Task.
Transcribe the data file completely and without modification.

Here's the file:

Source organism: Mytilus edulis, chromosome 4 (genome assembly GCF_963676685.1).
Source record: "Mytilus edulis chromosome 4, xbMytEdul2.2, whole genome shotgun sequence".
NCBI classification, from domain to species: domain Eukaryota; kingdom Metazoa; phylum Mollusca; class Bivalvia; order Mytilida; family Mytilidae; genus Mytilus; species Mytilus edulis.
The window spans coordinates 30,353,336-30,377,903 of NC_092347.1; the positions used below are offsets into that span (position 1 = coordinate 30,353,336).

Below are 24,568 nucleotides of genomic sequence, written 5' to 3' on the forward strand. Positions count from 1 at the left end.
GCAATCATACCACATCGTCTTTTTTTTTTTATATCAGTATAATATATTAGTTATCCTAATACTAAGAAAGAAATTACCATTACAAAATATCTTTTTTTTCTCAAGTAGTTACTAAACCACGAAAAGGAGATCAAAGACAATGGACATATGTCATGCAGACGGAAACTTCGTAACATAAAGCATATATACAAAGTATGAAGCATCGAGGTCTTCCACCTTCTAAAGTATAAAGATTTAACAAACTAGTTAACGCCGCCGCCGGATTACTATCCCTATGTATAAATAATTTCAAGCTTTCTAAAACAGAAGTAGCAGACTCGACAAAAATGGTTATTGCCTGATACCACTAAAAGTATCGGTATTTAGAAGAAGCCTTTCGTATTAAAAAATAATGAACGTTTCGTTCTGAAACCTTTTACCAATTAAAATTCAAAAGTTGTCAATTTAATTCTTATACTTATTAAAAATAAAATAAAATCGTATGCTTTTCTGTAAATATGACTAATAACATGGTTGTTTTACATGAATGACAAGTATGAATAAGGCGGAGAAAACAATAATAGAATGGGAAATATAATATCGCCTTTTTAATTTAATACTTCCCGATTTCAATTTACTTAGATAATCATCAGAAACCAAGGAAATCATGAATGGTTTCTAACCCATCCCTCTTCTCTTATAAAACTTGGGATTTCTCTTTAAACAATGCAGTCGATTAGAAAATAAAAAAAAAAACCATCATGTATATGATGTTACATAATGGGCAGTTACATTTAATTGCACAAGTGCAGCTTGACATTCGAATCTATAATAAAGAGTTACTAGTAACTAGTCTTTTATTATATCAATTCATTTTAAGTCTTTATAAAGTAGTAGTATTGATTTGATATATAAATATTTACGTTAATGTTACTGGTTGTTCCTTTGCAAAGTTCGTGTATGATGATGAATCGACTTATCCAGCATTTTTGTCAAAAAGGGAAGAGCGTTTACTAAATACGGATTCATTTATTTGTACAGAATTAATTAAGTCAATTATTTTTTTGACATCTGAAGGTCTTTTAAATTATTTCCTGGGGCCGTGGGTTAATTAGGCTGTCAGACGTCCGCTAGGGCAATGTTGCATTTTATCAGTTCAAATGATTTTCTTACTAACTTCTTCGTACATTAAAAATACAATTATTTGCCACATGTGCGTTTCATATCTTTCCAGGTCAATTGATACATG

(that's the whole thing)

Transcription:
Source organism: Mytilus edulis, chromosome 4 (genome assembly GCF_963676685.1).
Source record: "Mytilus edulis chromosome 4, xbMytEdul2.2, whole genome shotgun sequence".
NCBI classification, from domain to species: domain Eukaryota; kingdom Metazoa; phylum Mollusca; class Bivalvia; order Mytilida; family Mytilidae; genus Mytilus; species Mytilus edulis.
The window spans coordinates 30,353,336-30,377,903 of NC_092347.1; the positions used below are offsets into that span (position 1 = coordinate 30,353,336).

Below are 24,568 nucleotides of genomic sequence, written 5' to 3' on the forward strand. Positions count from 1 at the left end.
GCAATCATACCACATCGTCTTTTTTTTTTTATATCAGTATAATATATTAGTTATCCTAATACTAAGAAAGAAATTACCATTACAAAATATCTTTTTTTTCTCAAGTAGTTACTAAACCACGAAAAGGAGATCAAAGACAATGGACATATGTCATGCAGACGGAAACTTCGTAACATAAAGCATATATACAAAGTATGAAGCATCGAGGTCTTCCACCTTCTAAAGTATAAAGATTTAACAAACTAGTTAACGCCGCCGCCGGATTACTATCCCTATGTATAAATAATTTCAAGCTTTCTAAAACAGAAGTAGCAGACTCGACAAAAATGGTTATTGCCTGATACCACTAAAAGTATCGGTATTTAGAAGAAGCCTTTCGTATTAAAAAATAATGAACGTTTCGTTCTGAAACCTTTTACCAATTAAAATTCAAAAGTTGTCAATTTAATTCTTATACTTATTAAAAATAAAATAAAATCGTATGCTTTTCTGTAAATATGACTAATAACATGGTTGTTTTACATGAATGACAAGTATGAATAAGGCGGAGAAAACAATAATAGAATGGGAAATATAATATCGCCTTTTTAATTTAATACTTCCCGATTTCAATTTACTTAGATAATCATCAGAAACCAAGGAAATCATGAATGGTTTCTAACCCATCCCTCTTCTCTTATAAAACTTGGGATTTCTCTTTAAACAATGCAGTCGATTAGAAAATAAAAAAAAAAACCATCATGTATATGATGTTACATAATGGGCAGTTACATTTAATTGCACAAGTGCAGCTTGACATTCGAATCTATAATAAAGAGTTACTAGTAACTAGTCTTTTATTATATCAATTCATTTTAAGTCTTTATAAAGTAGTAGTATTGATTTGATATATAAATATTTACGTTAATGTTACTGGTTGTTCCTTTGCAAAGTTCGTGTATGATGATGAATCGACTTATCCAGCATTTTTGTCAAAAAGGGAAGAGCGTTTACTAAATACGGATTCATTTATTTGTACAGAATTAATTAAGTCAATTATTTTTTTGACATCTGAAGGTCTTTTAAATTATTTCCTGGGGCCGTGGGTTAATTAGGCTGTCAGACGTCCGCTAGGGCAATGTTGCATTTTATCAGTTCAAATGATTTTCTTACTAACTTCTTCGTACATTAAAAATACAATTATTTGCCACATGTGCGTTTCATATCTTTCCAGGTCAATTGATACATG